Autism and Motor Skills: A Matter of White Matter?

by Faith Hickman Brynie

November 19, 2007

Walk on your heels. Dance on your tiptoes. Tap your foot and fingers in rhythm. Easy, right?

Not for children with autism. They have difficulty with motor tasks, such as tying their shoes, riding a bike, or playing baseball. New research suggests that differences in the white matter of the brain may explain why.

“When we think about individuals with autism,” says Stewart Mostofsky, a pediatric neurologist at the Kennedy Krieger Institute in Baltimore, “we don’t think about them excelling in athletic pursuits. They tend to be motorically clumsy and awkward in a similar way to how they are socially clumsy and awkward.”

Mostofsky says studies of motor skills and autism offer two advantages to researchers. First, motor skills are easier to observe, measure and assess than are social and communicative skills. Second, the brain’s motor cortex is a well-defined region. “We know where to look,” Mostofsky says.

He also knows what kind of brain tissue to examine. Young children with autism have a greater volume of white matter in their brains than typically developing children have (the difference disappears by adolescence). White matter is composed of the fibers that connect neurons. It is different from the gray matter, which is made of neuronal cell bodies.

Mostofsky and a team of researchers recently looked at the relationship between white matter in the brain’s motor cortex and motor skills in children. They studied 76 children ages 8 to 12. Twenty of the children had been diagnosed as high-functioning children with autism. Twenty more had been diagnosed with attention-deficit/hyperactivity disorder (ADHD). Children with ADHD often also show poor motor skills. The other 36 children were classed as typically developing (TD) children.

The researchers used a standardized test, the Physical and Neurologic Examination of Subtle Signs (PANESS), to measure the children’s motor skills. The test includes both gross and fine movements such as walking a line, hopping on one foot and patting the hand rhythmically. The higher the score, the poorer the motor performance. To measure the volume of white matter in the brain’s motor regions, the scientists used anatomic magnetic resonance imaging (aMRI).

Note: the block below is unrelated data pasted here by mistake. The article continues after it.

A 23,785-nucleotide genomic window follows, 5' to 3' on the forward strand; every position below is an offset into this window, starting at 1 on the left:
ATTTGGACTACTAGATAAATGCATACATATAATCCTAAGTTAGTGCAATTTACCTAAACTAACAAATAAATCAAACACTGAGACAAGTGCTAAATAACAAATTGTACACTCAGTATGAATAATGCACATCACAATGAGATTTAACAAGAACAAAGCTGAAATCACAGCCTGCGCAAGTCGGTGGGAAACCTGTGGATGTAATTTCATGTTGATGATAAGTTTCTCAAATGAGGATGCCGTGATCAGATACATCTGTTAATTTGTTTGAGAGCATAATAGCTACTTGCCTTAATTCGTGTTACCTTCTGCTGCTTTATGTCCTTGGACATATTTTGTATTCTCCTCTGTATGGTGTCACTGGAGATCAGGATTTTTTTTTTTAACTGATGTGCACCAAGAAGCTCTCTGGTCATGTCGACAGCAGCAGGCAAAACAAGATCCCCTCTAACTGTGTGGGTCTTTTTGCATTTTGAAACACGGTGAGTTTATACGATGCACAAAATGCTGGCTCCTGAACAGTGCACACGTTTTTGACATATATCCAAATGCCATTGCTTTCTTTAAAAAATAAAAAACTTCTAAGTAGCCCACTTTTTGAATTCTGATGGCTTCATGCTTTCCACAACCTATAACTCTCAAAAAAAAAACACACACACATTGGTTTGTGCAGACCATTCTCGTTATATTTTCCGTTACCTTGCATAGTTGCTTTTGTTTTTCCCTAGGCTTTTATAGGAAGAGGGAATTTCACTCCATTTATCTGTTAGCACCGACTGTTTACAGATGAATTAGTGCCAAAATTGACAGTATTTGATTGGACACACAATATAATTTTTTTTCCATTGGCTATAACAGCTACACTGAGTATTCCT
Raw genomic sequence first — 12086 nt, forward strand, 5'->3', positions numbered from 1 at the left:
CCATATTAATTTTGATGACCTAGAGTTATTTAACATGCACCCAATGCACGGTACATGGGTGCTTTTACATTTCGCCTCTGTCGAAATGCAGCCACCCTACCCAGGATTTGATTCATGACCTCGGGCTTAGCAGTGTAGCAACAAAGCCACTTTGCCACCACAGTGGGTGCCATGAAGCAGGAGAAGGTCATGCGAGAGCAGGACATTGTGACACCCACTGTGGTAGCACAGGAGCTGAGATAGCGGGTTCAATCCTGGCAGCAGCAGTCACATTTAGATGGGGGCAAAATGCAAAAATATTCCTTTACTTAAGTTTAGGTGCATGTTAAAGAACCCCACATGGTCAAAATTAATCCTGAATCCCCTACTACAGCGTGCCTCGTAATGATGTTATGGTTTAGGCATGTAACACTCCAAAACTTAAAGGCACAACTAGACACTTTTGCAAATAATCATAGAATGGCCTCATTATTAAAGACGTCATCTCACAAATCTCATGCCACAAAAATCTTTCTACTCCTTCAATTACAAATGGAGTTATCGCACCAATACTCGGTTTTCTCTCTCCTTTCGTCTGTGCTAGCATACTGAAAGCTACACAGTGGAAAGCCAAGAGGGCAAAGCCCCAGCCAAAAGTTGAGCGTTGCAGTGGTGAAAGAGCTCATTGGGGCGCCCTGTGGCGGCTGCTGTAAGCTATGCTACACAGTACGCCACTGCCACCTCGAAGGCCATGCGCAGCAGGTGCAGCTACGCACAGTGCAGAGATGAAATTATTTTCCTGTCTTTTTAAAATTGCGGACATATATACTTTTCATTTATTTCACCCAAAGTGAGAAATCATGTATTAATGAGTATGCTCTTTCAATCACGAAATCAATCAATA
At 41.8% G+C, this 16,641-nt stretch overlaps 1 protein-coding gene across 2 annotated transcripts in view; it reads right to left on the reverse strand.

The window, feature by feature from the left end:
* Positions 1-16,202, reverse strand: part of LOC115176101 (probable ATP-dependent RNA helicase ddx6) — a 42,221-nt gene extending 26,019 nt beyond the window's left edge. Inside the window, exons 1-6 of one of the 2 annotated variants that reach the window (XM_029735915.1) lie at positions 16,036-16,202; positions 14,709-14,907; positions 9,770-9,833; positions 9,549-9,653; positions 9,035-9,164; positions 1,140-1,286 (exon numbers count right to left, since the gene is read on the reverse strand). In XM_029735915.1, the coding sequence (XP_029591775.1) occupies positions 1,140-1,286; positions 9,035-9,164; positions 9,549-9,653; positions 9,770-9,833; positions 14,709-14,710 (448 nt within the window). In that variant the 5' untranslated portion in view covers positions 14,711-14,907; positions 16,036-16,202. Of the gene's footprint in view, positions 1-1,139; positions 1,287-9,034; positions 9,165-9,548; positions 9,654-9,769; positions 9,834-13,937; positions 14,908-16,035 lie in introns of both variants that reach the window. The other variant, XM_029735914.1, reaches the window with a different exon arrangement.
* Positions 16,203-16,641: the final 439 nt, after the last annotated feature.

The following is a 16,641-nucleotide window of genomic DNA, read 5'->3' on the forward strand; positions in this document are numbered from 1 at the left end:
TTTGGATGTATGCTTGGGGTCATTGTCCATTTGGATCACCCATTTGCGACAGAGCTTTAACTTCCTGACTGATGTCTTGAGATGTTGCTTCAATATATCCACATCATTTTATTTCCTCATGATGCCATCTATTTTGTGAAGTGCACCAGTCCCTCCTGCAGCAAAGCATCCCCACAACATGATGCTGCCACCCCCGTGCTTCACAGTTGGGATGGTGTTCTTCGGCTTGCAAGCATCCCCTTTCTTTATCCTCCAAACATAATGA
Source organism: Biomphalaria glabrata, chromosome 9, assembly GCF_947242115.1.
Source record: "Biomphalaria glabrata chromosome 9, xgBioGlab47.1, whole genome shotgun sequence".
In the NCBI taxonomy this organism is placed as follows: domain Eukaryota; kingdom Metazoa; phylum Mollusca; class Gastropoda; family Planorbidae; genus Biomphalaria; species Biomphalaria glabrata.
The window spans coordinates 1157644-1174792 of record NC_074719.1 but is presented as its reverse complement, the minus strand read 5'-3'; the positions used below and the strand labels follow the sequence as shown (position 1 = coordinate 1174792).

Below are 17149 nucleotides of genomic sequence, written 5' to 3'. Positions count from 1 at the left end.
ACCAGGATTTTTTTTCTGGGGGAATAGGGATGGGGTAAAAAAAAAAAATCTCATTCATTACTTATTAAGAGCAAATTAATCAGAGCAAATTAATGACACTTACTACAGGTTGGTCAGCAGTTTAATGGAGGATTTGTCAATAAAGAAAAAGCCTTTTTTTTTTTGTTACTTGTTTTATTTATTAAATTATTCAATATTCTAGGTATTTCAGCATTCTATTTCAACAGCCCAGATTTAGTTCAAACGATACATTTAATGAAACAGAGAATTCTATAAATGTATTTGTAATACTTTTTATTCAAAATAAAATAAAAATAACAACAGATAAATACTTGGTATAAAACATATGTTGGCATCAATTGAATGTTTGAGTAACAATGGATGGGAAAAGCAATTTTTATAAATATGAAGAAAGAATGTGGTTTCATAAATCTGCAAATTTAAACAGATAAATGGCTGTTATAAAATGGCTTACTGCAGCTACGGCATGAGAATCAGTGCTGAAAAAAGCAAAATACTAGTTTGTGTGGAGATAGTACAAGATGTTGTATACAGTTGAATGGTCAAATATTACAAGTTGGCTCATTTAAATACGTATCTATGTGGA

Comparing white matter volume to test scores revealed a strong relationship, but the relationship differed among the groups. In the typically developing children, “bigger was better,” Mostofsky says. “The larger the white matter volume in the motor cortex, the better the children performed.” The children with ADHD, while performing worse on motor skills tests than typically developing children, showed the same "bigger is better" white-matter pattern as the typically developing children.

The children with autism also had poorer motor skills on average than children in the typically developing group. But in their case, the larger their white matter volume, the worse they performed. The researchers reported their results in the August issue of the journal Brain.

Mostofksy plans to use other imaging approaches to examine white matter structure in greater detail. “The white matter volume that we looked at in the motor cortex was the localized or radiate white matter,” he explains. The radiate white matter forms connections within the motor cortex itself or to nearby regions. It is different from white matter that connects more distant brain regions.

He sees his research on motor skills as a window of opportunity for finding out more about the brain basis of the deficits in social and communicative skills that define autism. “One prevailing hypothesis [about autism] is that there is an overgrowth of localized connectivity and a relative undergrowth of more distant connectivity,” Mostofsky says. He plans to use an imaging technique called diffusion tensor imaging (DTI) to test that hypothesis.

 “If you think about what underlies the development of social skills, it really is a learning process similar to what underlies the acquisition of motor skills. You don’t learn social skills by memorizing them; you learn them in the same way that you learn motor behaviors," he says. "It may be that the deficits that contribute to motor impairment in autism are parallel to those that contribute to impairments in social functioning."

Mostofsky also plans to study children as young as four to see if the association is detectable at an early age. He believes this research may lead to better methods for early detection and treatment of autism, as well as a better understanding of the deficits in social skills and communication seen in children with autism.